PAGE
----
Absenteeism vs. Presenteeism

Absenteeism vs. Presenteeism

By Ally Vastano, Content Writer, EnvisionWell


Bored employee stares at computer screenAbsenteeism and presenteeism are the two largest employee productivity concerns facing employers today. While they are sometimes lumped together, they are actually two very different issues.

Absenteeism is defined as the unplanned absences that occur when an employee is sick, for instance, or dealing with a family emergency, or too depressed or anxious to make it into work that day. According to existing research, absenteeism cost employers $1,685 per employee each year.

Presenteeism, on the other hand, is when an employee is present but unproductive – disengaged. There are a myriad of reasons why this problem occurs such as mental stress, burnout, work overload, chronic physical pain, or a toxic work atmosphere. The total cost of presenteeism in the United States is estimated to exceed $150 billion a year. Jobs that pay hourly or have little leeway for sick days or paid time off suffer even more presenteeism since they promote a work culture where being absent is penalized.

It is impossible to completely eliminate absenteeism or presenteeism. After all, things happen – people get sick, family emergencies are real and unexpected, and stress can get the better of even the best of us at times. However, there are ways to help reduce both absenteeism and presenteeism in the workplace, thus reducing cost, increasing productivity, and creating a healthier work culture overall.


Top 5 Strategies to Decrease Absenteeism and Presenteeism


1. Measure and Examine the Current Situation

Every workplace is different, and different strategies for reducing presenteeism may prove more effective than others depending on the circumstances. To help identify the best strategy, employers should measure and examine their current situation. What are their absenteeism rates? Are there regular drops in productivity for some employees, potentially as a result of practicing presenteeism and not taking time off when needed? Could workloads be too high, resulting in employees not being able to take time off to complete everything? An anonymous survey among employees to gauge their opinions and beliefs, as well as their engagement and satisfaction, can be highly effective for understanding which factors to address. Click here to learn more about Envision2bWell’s KSAA® Assessment, a proprietary assessment tool to help employers gauge and understand employee engagement, satisfaction, and well-being.

2. Change Policy

Man holding a sign that reads "Do you offer an employee wellness program?"If too many employees are practicing presenteeism in the workplace, especially at the cost of their own health and wellbeing, it may be time for a change in policy. This can include a shift towards more flexible work hours or an increased emphasis on paid time off or sick days, to encourage employees to take time off when needed. A shift towards focusing on results (such as projects completed) rather than time spent on work may also prove beneficial.

3. Make Employee Wellness a Top Priority

It cannot be denied that employee health and well-being – physical, mental, emotional, financial – contributes greatly to rates of both absenteeism and presenteeism in the workplace. Companies that institute robust and engaging workplace wellness programs will see a drop in both, as well as healthcare costs. Healthcare costs diminish by about $3.27 for every dollar spent on employee helath and well-being. Learn more about the EnvisionWell workplace wellness solution and platform here.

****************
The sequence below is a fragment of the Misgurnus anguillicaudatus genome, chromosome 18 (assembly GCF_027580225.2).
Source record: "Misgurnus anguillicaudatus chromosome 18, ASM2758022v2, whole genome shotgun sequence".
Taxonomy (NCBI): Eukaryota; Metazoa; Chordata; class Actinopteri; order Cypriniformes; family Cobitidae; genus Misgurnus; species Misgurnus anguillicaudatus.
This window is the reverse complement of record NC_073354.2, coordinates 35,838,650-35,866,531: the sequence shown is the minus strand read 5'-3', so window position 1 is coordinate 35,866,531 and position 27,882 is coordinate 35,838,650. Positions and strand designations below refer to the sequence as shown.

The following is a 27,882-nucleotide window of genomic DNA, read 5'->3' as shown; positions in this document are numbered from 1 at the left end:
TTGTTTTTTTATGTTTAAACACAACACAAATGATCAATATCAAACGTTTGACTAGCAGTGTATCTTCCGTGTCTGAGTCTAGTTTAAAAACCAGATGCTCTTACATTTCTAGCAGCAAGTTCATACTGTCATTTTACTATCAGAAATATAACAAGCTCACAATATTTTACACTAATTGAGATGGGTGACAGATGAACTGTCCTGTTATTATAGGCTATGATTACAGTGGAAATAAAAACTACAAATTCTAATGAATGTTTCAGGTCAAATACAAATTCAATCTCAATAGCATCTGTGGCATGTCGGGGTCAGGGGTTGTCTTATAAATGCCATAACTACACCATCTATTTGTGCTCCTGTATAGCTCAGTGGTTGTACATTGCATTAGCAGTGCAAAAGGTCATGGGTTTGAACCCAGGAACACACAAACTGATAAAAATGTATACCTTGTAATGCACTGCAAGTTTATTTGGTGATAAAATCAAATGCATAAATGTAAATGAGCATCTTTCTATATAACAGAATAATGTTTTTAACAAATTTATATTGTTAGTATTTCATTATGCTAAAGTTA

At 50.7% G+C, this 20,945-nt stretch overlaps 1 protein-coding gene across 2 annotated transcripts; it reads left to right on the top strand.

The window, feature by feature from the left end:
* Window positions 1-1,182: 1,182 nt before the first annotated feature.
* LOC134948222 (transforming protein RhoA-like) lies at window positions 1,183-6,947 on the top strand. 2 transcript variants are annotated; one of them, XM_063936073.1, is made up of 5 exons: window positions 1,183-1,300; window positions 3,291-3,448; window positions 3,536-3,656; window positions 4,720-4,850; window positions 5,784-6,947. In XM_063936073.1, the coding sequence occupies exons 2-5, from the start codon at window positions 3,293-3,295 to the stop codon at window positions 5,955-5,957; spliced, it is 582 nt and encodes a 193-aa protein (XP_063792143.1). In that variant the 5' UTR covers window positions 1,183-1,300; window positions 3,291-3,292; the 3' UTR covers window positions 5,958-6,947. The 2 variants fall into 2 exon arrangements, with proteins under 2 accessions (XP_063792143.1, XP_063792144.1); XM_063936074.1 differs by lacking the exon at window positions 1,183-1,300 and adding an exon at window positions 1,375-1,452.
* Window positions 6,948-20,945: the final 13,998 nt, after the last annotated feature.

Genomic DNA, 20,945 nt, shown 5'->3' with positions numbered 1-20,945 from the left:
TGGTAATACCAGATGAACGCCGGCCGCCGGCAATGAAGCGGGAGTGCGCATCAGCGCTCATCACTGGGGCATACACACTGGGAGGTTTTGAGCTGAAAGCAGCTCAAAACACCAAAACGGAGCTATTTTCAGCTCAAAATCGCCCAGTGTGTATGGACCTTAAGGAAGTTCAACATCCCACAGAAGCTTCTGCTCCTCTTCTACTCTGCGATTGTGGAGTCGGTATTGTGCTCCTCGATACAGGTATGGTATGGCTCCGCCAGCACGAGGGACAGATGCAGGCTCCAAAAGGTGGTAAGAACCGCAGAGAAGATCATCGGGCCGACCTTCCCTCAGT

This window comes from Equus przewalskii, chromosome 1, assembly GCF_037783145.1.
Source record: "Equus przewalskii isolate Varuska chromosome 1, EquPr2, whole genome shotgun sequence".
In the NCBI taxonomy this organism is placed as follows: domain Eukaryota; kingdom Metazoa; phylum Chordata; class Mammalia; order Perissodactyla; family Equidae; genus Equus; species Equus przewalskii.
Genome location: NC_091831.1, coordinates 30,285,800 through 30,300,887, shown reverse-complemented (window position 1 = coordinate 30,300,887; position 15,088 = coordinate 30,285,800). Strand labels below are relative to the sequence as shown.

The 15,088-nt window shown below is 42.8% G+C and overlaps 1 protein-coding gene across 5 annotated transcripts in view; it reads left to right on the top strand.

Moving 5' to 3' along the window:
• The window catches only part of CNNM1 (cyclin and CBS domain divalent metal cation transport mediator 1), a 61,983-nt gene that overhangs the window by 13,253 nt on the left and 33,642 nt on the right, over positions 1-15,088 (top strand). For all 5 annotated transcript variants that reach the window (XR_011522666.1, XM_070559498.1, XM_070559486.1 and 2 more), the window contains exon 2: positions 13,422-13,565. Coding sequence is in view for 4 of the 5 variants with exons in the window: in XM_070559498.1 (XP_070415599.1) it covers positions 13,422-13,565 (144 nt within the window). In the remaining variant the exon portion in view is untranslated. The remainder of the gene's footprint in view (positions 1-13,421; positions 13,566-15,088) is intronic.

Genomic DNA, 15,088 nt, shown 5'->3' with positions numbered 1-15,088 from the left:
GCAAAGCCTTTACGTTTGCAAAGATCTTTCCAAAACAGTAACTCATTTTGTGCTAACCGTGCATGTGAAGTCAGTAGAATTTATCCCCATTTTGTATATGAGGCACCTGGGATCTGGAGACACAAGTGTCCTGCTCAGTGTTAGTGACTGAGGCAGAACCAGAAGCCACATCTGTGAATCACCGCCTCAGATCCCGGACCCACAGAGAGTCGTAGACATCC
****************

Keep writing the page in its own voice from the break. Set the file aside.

4. Promote a Culture of Wellness

Company culture is derived from both direct and indirect actions. Company policy, for instance, is a direct action. Having a good PTO policy, for example, helps create a culture of wellness. Hearing a leader in the company verbally say that employee wellbeing is a top priority and that it’s OK to take a day when you are unwell or extremely stressed is also a direct action. But if that same leader turns around and praises employees who work extra hours, even going so far as promoting them above others, then those indirect actions undermine anything that is direct. To create and promote a culture of wellness, leaders must align both their direct and indirect actions.

5. Be the Change

Image reads "BE THE CHANGE"It is crucial that employers and supervisors set a good example and lead the way. One example would be to leave when they are finished for the day, rather than start a new project just for something to do for the last hour of work. Another would be to take a day off when they are feeling burnt out and need a moment to unplug from it all. Of course, this needs to be done with respect to the needs of the team, so people or projects aren’t left stranded, but if the leaders in an organization use their PTO responsibly, it gives permission to employees to do the same. On the flip side, if they promote a work culture where you ‘suck it up’ and come in to work no matter what, they create a culture that is more vulnerable to irresponsible absenteeism, as well as increased presenteeism.


Final Thoughts

Companies that experience high absenteeism and presenteeism typically also experience high turnover rate. Organizations that improve absenteeism and presenteeism using these 5 strategies will cultivate happier, healthier, and more engaged employees.




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